Her voice is gorgeously musical – frequently low and woozy, always full of a velvety fire. Occasionally she slows, allowing the listener to drink it all in, or even scribble things down, as though this were an informal kind of salon for some of the most interesting people in Parisian public life – artists, scientists, and so on. Simple rustic food, rough bread and cheese and sophisticated musings about British punk (“The Clash could never have been Swiss”). Anything to get people away from the chambre de TV and wandering the green and square parks of Paris!

Most of all, Carla thinks she would like to visit Scotland. Who knows? Maybe one day, thinks the listener, after she is released from the isolation unit. “It must be so nice. The castles. I don’t know how much time you need to go from south to north or east to west but I’m sure it’s possible, non? I’d love to do it with the kids, or with my man. So nice. So romantic!”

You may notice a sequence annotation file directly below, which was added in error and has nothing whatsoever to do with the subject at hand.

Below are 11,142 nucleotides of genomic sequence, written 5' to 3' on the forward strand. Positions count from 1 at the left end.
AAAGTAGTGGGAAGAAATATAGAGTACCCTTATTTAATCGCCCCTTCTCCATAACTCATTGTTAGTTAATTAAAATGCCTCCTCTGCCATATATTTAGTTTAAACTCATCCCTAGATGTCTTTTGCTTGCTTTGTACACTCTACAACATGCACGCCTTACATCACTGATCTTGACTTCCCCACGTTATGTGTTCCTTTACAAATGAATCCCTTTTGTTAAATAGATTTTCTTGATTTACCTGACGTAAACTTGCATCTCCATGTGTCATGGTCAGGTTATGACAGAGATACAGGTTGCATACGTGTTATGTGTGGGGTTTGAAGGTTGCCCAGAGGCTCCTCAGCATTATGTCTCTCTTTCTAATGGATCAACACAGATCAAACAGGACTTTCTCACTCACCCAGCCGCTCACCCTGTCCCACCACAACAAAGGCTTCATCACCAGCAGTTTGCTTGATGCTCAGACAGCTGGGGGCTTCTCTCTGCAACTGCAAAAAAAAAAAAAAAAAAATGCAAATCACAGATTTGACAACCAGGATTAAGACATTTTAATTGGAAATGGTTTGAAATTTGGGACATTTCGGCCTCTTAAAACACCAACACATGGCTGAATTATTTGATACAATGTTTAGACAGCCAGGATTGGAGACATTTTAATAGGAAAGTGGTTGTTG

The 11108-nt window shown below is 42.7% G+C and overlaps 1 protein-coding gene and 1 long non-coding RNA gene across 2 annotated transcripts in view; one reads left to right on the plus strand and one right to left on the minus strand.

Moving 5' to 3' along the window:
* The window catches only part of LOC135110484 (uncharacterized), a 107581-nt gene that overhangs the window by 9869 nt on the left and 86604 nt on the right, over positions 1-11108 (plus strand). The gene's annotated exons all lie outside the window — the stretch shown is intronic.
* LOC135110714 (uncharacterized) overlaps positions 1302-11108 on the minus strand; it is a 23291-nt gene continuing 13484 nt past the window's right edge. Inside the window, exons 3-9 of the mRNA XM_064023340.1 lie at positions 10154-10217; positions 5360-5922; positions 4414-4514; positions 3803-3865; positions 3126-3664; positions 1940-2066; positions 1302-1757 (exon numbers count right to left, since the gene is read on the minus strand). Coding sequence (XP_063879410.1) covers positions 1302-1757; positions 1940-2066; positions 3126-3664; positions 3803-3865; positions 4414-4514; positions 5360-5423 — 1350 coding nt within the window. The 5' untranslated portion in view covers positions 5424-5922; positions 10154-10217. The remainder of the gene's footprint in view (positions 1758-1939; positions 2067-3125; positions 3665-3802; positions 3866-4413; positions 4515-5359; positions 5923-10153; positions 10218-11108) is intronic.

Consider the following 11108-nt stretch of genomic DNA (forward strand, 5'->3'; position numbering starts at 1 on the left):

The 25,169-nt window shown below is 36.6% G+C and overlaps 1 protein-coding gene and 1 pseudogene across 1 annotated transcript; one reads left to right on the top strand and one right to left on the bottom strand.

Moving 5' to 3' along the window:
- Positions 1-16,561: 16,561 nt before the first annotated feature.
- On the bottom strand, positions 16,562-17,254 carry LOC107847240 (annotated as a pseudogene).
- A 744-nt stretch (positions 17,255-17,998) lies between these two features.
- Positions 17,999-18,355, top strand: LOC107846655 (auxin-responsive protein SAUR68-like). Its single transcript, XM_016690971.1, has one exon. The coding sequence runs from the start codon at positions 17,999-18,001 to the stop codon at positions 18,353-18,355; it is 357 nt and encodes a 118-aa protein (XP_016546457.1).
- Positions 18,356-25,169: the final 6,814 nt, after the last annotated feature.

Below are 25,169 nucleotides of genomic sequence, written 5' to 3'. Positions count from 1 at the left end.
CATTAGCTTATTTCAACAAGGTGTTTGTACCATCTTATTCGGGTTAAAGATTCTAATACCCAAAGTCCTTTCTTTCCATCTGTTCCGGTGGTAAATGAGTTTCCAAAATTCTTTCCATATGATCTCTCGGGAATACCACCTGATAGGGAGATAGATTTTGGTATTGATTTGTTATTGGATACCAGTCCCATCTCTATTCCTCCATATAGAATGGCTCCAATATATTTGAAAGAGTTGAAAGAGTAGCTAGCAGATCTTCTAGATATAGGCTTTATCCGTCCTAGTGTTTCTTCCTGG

Antonia Quirke is an author and journalist. She is a presenter on The Film Programme and Pick of the Week (Radio 4) and Film 2015 and The One Show (BBC 1). She writes a column on radio for the New Statesman.

This article first appeared in the 11 June 2014 issue of the New Statesman, The last World Cup

OLIVER BURSTON
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How science and statistics are taking over sport

An ongoing challenge for analysts is to disentangle genuine skill from chance events. Some measurements are more useful than others.

In the mid-1990s, statistics undergraduates at Lancaster University were asked to analyse goal-scoring in a hypothetical football match. When Mark Dixon, a researcher in the department, heard about the task, he grew curious. The analysis employed was a bit simplistic, but with a few tweaks it could become a powerful tool. Along with his fellow statistician Stuart Coles, he expanded the methods, and in doing so transformed how researchers – and gamblers – think about football.